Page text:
- Look for eye contact and smile when someone looks at you.
- Hang around near a group that looks interesting.
- Decide what you want to say before you talk, don't just babble on.
- Catch the eye of someone in the group and smile. If that person smiles back join in the group.
- Listen to the conversation and when you know what is going on join in.
- Speak in a positive way and don't brag (boast).
- Join in with the group; don't try to take over.
- Look for others who are alone or seem shy and introduce yourself. Ask them about their interests. You may turn out to have a lot in common.
Two big no-nos if you want to make friends are:
- to push in to a group and try to take over,
- or to hang back and not show you are interested.
It's also really bad to be a gossip or tell tales about someone. However "dobbing" someone in who is bullying or harming others is not telling tales. It is making sure that the rights and safety of others are respected.
You've got to find that middle line that shows you are interested but don't take over or spoil their game!
Don't give up trying to make friends if you're not very lucky at first. Just be yourself, smile and be friendly so that others will want to know you.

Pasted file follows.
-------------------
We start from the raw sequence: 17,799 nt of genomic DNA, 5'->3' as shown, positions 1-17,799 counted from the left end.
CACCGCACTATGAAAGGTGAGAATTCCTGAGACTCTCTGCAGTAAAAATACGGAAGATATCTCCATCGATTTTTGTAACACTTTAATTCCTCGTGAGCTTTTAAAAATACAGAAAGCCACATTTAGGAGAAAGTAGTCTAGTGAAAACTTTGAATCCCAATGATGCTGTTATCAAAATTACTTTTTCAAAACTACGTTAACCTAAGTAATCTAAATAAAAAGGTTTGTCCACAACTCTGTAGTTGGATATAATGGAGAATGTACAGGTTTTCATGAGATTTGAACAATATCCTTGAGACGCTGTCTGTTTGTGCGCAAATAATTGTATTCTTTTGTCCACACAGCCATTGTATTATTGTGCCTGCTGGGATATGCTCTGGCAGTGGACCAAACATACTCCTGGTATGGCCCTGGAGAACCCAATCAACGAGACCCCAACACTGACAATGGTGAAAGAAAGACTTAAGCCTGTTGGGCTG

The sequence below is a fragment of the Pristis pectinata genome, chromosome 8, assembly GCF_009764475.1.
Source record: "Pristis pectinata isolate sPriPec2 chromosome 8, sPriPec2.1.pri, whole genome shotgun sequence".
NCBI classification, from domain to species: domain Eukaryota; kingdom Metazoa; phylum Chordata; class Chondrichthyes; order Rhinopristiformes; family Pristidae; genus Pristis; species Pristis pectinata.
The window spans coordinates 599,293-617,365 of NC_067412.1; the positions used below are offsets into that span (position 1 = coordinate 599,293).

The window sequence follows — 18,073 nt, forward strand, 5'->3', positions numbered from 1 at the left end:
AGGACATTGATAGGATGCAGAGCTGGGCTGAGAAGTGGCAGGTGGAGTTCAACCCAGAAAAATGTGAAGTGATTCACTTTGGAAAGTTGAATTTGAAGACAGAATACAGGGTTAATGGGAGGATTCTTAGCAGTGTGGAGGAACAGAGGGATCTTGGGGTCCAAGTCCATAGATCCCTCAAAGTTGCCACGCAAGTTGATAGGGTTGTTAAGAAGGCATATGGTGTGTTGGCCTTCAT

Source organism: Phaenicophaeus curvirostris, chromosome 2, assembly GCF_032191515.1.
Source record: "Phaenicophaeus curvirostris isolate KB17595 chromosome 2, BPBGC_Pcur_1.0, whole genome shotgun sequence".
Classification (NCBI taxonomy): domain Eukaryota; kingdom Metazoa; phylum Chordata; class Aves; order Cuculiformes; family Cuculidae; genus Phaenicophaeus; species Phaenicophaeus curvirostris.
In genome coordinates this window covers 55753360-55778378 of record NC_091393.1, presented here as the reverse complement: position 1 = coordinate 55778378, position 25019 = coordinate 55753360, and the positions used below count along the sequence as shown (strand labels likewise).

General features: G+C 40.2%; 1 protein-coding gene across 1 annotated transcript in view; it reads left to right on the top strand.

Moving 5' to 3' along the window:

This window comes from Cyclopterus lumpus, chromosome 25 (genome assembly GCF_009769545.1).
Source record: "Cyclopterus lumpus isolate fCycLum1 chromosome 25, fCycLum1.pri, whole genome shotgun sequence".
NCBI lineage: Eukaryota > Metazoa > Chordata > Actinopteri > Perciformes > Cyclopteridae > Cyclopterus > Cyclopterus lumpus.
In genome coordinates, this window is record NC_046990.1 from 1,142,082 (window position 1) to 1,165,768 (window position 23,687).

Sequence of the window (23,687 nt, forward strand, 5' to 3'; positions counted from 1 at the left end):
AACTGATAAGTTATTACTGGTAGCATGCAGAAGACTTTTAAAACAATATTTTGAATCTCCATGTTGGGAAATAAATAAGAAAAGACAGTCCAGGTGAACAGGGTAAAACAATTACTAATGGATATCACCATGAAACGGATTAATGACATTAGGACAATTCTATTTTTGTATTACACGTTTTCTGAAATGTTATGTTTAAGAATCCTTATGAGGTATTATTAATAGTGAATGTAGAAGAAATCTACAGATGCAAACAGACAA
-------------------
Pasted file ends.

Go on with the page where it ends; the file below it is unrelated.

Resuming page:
Others may feel as shy as you do or you may have to find a different group to get friendly with. Keep trying.
Sometimes you may have very different friends like these children.
- "My friend is a baby. I like to play with him and he always smiles when he sees me." Chantelle age 7
- "My friend is a horse. It is beautiful and has a lovely nature." Mia age 10
- "I like me. I like how I ride my bike. I like how I ride my skateboard. Tranh age 8
- Isaac lets me play football with him because he likes me too. Isaac is a very tall friend." Josh age 8
- "I have a friend who is a baby kangaroo. She likes me to feed her." Elyse age 11
Do you have different friends?
Maybe you would like to write about your friend?
Being with friends and joining in with them is fun, but sometimes it's good to spend some time reading or thinking by yourself. Favourite books and stories can seem like old friends too. What do you think?
A friend is someone who shares your toys,
Shares your sadness and shares your joys.
Someone to play with, someone who's there
Whenever you need them, when life is unfair.
Friendship is special that's really true.
If you are a friend then you're special too.
We've provided this information to help you to understand important things about staying healthy and happy. However, if you feel sick or unhappy, it is important to tell your mum or dad, a teacher or another grown-up.